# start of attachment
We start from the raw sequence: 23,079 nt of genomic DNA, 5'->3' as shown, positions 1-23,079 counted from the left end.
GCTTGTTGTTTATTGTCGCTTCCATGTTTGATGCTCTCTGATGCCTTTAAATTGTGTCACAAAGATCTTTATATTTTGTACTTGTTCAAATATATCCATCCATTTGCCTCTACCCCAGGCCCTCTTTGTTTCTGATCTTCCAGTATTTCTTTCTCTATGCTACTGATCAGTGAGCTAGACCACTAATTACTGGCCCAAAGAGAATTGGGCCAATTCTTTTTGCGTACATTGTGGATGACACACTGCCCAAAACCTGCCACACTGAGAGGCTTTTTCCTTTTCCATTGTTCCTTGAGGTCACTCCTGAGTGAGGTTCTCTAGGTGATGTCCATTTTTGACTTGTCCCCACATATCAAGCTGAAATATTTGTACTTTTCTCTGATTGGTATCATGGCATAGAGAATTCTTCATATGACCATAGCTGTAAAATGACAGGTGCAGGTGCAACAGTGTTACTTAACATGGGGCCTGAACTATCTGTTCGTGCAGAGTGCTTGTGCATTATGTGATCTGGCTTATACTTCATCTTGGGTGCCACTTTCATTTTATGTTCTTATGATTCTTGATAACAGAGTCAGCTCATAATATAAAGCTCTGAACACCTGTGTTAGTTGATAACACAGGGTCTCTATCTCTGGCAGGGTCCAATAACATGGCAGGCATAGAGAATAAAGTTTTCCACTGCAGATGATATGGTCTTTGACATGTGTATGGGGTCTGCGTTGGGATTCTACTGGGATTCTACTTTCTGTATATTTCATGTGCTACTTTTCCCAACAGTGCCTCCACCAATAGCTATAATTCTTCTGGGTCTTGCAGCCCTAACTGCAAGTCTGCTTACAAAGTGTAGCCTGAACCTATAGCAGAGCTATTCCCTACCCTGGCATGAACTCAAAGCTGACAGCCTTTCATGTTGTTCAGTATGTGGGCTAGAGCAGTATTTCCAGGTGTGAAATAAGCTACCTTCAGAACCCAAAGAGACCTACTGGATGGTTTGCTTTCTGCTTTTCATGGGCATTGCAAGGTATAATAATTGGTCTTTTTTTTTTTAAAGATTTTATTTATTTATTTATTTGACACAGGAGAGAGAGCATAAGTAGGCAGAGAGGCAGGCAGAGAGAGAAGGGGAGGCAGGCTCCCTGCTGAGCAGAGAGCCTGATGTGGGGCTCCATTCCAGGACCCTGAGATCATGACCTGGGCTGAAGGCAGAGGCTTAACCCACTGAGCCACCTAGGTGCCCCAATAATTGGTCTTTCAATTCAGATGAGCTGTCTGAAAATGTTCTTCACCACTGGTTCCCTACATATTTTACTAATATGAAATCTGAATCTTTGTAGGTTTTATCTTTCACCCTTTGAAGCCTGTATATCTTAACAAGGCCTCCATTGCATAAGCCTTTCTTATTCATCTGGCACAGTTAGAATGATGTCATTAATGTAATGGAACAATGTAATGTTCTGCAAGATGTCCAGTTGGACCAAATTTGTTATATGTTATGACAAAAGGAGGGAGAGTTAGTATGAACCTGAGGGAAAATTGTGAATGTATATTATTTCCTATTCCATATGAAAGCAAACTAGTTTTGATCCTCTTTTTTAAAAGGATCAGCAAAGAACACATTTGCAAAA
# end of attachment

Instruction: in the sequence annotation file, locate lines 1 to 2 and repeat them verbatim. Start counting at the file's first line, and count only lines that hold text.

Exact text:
We start from the raw sequence: 23,079 nt of genomic DNA, 5'->3' as shown, positions 1-23,079 counted from the left end.
GCTTGTTGTTTATTGTCGCTTCCATGTTTGATGCTCTCTGATGCCTTTAAATTGTGTCACAAAGATCTTTATATTTTGTACTTGTTCAAATATATCCATCCATTTGCCTCTACCCCAGGCCCTCTTTGTTTCTGATCTTCCAGTATTTCTTTCTCTATGCTACTGATCAGTGAGCTAGACCACTAATTACTGGCCCAAAGAGAATTGGGCCAATTCTTTTTGCGTACATTGTGGATGACACACTGCCCAAAACCTGCCACACTGAGAGGCTTTTTCCTTTTCCATTGTTCCTTGAGGTCACTCCTGAGTGAGGTTCTCTAGGTGATGTCCATTTTTGACTTGTCCCCACATATCAAGCTGAAATATTTGTACTTTTCTCTGATTGGTATCATGGCATAGAGAATTCTTCATATGACCATAGCTGTAAAATGACAGGTGCAGGTGCAACAGTGTTACTTAACATGGGGCCTGAACTATCTGTTCGTGCAGAGTGCTTGTGCATTATGTGATCTGGCTTATACTTCATCTTGGGTGCCACTTTCATTTTATGTTCTTATGATTCTTGATAACAGAGTCAGCTCATAATATAAAGCTCTGAACACCTGTGTTAGTTGATAACACAGGGTCTCTATCTCTGGCAGGGTCCAATAACATGGCAGGCATAGAGAATAAAGTTTTCCACTGCAGATGATATGGTCTTTGACATGTGTATGGGGTCTGCGTTGGGATTCTACTGGGATTCTACTTTCTGTATATTTCATGTGCTACTTTTCCCAACAGTGCCTCCACCAATAGCTATAATTCTTCTGGGTCTTGCAGCCCTAACTGCAAGTCTGCTTACAAAGTGTAGCCTGAACCTATAGCAGAGCTATTCCCTACCCTGGCATGAACTCAAAGCTGACAGCCTTTCATGTTGTTCAGTATGTGGGCTAGAGCAGTATTTCCAGGTGTGAAATAAGCTACCTTCAGAACCCAAAGAGACCTACTGGATGGTTTGCTTTCTGCTTTTCATGGGCATTGCAAGGTATAATAATTGGTCTTTTTTTTTTTAAAGATTTTATTTATTTATTTATTTGACACAGGAGAGAGAGCATAAGTAGGCAGAGAGGCAGGCAGAGAGAGAAGGGGAGGCAGGCTCCCTGCTGAGCAGAGAGCCTGATGTGGGGCTCCATTCCAGGACCCTGAGATCATGACCTGGGCTGAAGGCAGAGGCTTAACCCACTGAGCCACCTAGGTGCCCCAATAATTGGTCTTTCAATTCAGATGAGCTGTCTGAAAATGTTCTTCACCACTGGTTCCCTACATATTTTACTAATATGAAATCTGAATCTTTGTAGGTTTTATCTTTCACCCTTTGAAGCCTGTATATCTTAACAAGGCCTCCATTGCATAAGCCTTTCTTATTCATCTGGCACAGTTAGAATGATGTCATTAATGTAATGGAACAATGTAATGTTCTGCAAGATGTCCAGTTGGACCAAATTTGTTATATGTTATGACAAAAGGAGGGAGAGTTAGTATGAACCTGAGGGAAAATTGTGAATGTATATTATTTCCTATTCCATATGAAAGCAAACTAGTTTTGATCCTCTTTTTTAAAAGGATCAGCAAAGAACACATTTGCAAAA